Soul of a Nation celebrates the work of Black artists made over two decades beginning in 1963, at the height of the civil rights movement. The exhibition devotes individual galleries either to groups of artists working in a particular city — with three galleries dedicated to artists living and working in Los Angeles — or to a different kind of art production. The exhibition showcases communities engaged in robust artistic dialogues, while also revealing disagreements about what it meant to be a Black artist at this time. Artworks in the exhibition are both figurative and abstract, and range from collage, assemblage andphotography to painting, sculpture and performance. Ultimately, the exhibition emphasizes the dynamic contributions of Black artists to this significant period in American history and art.
Developed by Tate Modern in London (July 12-Oct. 22, 2017), Soul of a Nation debuted in the United States at Crystal Bridges in Bentonville, Arkansas (Feb. 3-April 23, 2018), and will travel to the Brooklyn Museum in New York (Sept. 14, 2018-Feb. 3, 2019) before making its final (and only West Coast) stop at The Broad in Los Angeles. It is accompanied by a full-color catalog surveying this crucial period in American art history, featuring thought-provoking essays that explore abstract and figurative art, and examine the most significant groups, exhibitions, publications, campaigns and institutions of the time.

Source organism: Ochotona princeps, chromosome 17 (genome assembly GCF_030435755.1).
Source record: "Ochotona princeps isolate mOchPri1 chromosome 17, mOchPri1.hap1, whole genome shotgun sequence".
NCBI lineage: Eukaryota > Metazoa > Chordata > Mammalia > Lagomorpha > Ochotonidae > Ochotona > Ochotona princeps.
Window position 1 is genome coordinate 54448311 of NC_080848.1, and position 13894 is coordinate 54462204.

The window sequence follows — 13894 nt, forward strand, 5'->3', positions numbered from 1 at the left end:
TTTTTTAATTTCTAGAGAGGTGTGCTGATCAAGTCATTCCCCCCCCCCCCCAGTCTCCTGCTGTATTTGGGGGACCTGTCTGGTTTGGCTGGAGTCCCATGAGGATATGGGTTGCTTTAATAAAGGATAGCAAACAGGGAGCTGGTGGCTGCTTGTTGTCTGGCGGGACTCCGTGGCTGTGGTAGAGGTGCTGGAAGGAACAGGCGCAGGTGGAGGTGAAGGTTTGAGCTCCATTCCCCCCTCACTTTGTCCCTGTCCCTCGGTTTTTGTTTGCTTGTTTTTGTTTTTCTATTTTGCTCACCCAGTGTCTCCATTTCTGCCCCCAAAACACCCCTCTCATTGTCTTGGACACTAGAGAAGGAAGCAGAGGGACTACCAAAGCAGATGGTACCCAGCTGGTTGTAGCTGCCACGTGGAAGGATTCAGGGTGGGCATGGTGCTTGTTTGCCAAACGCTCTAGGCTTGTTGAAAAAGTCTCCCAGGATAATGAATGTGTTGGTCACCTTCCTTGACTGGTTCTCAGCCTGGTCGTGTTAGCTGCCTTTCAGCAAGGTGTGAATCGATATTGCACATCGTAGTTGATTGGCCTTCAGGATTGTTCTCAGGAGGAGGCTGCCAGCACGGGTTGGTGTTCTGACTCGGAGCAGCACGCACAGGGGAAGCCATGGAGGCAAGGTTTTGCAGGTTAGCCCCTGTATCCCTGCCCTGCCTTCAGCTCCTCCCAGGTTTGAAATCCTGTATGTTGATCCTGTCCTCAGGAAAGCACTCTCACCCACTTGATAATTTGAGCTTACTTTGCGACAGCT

This exhibition is organized by Tate Modern, London in collaboration with The Broad, Los Angeles, Crystal Bridges Museum of American Art, Bentonville, Arkansas and Brooklyn Museum, New York. Curated by Mark Godfrey, Senior Curator, International Art and Zoe Whitley, Research Curator, Tate Modern. The Broad presentation is curated by Sarah Loyer, Associate Curator and Exhibitions Manager.
Comment as :